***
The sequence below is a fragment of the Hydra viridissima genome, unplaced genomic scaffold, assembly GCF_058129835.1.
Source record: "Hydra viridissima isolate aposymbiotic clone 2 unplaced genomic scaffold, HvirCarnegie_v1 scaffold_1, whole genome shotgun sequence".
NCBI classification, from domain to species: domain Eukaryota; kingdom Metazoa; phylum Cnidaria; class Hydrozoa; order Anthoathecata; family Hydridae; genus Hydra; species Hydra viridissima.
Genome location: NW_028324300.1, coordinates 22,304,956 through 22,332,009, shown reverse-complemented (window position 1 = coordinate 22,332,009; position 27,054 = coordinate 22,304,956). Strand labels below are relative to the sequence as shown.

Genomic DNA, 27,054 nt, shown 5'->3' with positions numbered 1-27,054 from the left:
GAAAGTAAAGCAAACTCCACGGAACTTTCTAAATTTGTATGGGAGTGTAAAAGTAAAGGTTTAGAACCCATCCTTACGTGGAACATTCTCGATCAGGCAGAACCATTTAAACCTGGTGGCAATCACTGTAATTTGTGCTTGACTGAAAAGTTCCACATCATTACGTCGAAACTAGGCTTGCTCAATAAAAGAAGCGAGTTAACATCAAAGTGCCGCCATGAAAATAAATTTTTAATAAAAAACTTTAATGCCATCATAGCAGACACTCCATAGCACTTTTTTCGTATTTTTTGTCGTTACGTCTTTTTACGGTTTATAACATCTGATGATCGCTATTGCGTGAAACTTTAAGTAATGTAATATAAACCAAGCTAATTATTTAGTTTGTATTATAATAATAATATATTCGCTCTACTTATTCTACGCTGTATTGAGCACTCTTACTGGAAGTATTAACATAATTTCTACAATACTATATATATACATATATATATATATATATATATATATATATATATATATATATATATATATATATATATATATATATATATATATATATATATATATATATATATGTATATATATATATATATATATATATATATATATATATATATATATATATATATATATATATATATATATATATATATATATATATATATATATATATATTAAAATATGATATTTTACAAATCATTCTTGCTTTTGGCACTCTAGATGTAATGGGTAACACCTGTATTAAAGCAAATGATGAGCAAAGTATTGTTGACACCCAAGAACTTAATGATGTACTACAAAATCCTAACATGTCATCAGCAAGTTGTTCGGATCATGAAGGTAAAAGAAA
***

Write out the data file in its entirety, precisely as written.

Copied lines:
The sequence below is a fragment of the Hydra viridissima genome, unplaced genomic scaffold, assembly GCF_058129835.1.
Source record: "Hydra viridissima isolate aposymbiotic clone 2 unplaced genomic scaffold, HvirCarnegie_v1 scaffold_1, whole genome shotgun sequence".
NCBI classification, from domain to species: domain Eukaryota; kingdom Metazoa; phylum Cnidaria; class Hydrozoa; order Anthoathecata; family Hydridae; genus Hydra; species Hydra viridissima.
Genome location: NW_028324300.1, coordinates 22,304,956 through 22,332,009, shown reverse-complemented (window position 1 = coordinate 22,332,009; position 27,054 = coordinate 22,304,956). Strand labels below are relative to the sequence as shown.

Genomic DNA, 27,054 nt, shown 5'->3' with positions numbered 1-27,054 from the left:
GAAAGTAAAGCAAACTCCACGGAACTTTCTAAATTTGTATGGGAGTGTAAAAGTAAAGGTTTAGAACCCATCCTTACGTGGAACATTCTCGATCAGGCAGAACCATTTAAACCTGGTGGCAATCACTGTAATTTGTGCTTGACTGAAAAGTTCCACATCATTACGTCGAAACTAGGCTTGCTCAATAAAAGAAGCGAGTTAACATCAAAGTGCCGCCATGAAAATAAATTTTTAATAAAAAACTTTAATGCCATCATAGCAGACACTCCATAGCACTTTTTTCGTATTTTTTGTCGTTACGTCTTTTTACGGTTTATAACATCTGATGATCGCTATTGCGTGAAACTTTAAGTAATGTAATATAAACCAAGCTAATTATTTAGTTTGTATTATAATAATAATATATTCGCTCTACTTATTCTACGCTGTATTGAGCACTCTTACTGGAAGTATTAACATAATTTCTACAATACTATATATATACATATATATATATATATATATATATATATATATATATATATATATATATATATATATATATATATATATATATATATATATATATATATATATATGTATATATATATATATATATATATATATATATATATATATATATATATATATATATATATATATATATATATATATATATATATATATATATATATATATTAAAATATGATATTTTACAAATCATTCTTGCTTTTGGCACTCTAGATGTAATGGGTAACACCTGTATTAAAGCAAATGATGAGCAAAGTATTGTTGACACCCAAGAACTTAATGATGTACTACAAAATCCTAACATGTCATCAGCAAGTTGTTCGGATCATGAAGGTAAAAGAAA